Teaching has always been a major feature of the Sheffield A&E services but this has been strengthened, especially in nurse education and training and in specialist registrar training.

Children are now all seen in a dedicated children's A&E department with the full back up of specialised tertiary care children's facilities that meet the criteria set for staffing and quality.5, 13 However, there are problems in divorcing the children's service from the adult service. Training is more complex and SHOs at the NGH miss this experience. There are inefficiencies of fully staffing the children's service at night when there are few attendances, a time when the adult service is under increasing pressure. Occasionally families are involved in a single accident. Most of the time however, there is no need to split the family as it is not often that both the adults and children have injuries that require immediate management.

One of the major concerns in such a reorganisation is the ability of a hospital to support the A&E department. One of the keys to success of the changes was the transfer of 200 extra beds to the NGH to help cope with the extra general medical and orthopaedic workload. It is this planning, along with detailed cooperation between units over emergency admissions, that made it possible to improve on the quality indicator of time to admission. However, the large increase in admissions has led to problems in the sheer volume and rate of presentation of ill patients to the general medical teams. Even before the changes general medicine at the NGH was very well organised, with an acute admissions ward, two or three teams consisting of three consultants, their staff being available for each “take” and integration of Medicine for the Elderly with acute general medicine. However, even with an increase of staff to cope with the extra workload, the greatest strain of the change has fallen on acute general medicine. The work intensity for junior doctors in acute medicine has led to the introduction of partial shift rotas and may lead to a full shift system.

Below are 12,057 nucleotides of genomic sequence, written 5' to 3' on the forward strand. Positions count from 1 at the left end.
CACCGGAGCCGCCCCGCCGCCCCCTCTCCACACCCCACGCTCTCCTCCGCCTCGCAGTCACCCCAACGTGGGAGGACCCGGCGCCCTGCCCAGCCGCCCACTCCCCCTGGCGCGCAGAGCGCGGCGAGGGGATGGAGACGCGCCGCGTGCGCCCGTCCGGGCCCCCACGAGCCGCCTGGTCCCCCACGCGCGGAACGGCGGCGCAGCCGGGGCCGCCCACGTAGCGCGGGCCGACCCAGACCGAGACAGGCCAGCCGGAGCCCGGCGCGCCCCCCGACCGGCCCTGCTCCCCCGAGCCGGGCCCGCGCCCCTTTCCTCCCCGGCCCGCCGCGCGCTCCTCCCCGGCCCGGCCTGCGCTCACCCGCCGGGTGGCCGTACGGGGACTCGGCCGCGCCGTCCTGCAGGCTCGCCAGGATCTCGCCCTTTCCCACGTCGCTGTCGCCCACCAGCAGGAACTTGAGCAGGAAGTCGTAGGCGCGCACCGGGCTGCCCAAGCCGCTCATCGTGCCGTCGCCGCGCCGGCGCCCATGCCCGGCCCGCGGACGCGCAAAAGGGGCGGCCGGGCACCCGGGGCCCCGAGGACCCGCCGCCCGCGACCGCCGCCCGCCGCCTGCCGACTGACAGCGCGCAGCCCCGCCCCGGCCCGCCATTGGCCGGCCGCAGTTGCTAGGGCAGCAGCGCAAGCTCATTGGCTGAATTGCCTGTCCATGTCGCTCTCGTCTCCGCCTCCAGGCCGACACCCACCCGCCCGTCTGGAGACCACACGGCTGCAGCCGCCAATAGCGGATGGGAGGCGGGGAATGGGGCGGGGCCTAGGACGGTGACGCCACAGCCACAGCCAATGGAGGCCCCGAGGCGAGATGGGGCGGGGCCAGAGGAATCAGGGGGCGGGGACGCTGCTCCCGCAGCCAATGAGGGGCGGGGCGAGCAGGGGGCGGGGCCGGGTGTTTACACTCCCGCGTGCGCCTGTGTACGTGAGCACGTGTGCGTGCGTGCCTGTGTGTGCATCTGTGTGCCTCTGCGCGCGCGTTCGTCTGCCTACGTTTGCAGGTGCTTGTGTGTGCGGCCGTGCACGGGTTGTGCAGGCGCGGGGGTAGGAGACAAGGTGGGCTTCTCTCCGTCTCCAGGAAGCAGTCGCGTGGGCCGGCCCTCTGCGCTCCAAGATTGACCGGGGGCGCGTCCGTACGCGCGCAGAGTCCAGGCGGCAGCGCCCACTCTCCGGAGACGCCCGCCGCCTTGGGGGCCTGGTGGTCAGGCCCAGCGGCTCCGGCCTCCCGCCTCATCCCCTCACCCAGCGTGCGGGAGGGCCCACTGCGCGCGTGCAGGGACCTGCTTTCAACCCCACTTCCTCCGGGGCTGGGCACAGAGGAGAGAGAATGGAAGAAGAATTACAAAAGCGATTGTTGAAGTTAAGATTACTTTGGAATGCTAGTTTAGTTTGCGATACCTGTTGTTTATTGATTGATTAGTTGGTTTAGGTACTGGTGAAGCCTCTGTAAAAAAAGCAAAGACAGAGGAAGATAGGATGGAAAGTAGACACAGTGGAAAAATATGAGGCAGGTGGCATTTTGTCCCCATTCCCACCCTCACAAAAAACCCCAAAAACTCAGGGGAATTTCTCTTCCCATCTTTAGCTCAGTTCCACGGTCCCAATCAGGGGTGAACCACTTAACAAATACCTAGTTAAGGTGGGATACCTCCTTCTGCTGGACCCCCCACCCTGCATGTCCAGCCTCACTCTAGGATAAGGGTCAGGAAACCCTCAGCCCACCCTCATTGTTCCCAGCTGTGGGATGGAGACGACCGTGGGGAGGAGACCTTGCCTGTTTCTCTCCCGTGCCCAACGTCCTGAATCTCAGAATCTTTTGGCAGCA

At times of peak demand on general medicine there may be an impact on elective surgery as beds are very actively managed to provide enough capacity for the emergency workload. This can obviously have effects on waiting lists and performance against elective targets. Such effects have been kept to a minimum by diverting general practice emergency referrals to the RHH to balance any major demands on the NGH from A&E admissions. The most important factor in any centralisation of A&E services is the adequate provision of inpatient services. Failure to do so will lead to major problems with the quality of service, both for emergency patients and for the elective workload of the hospital.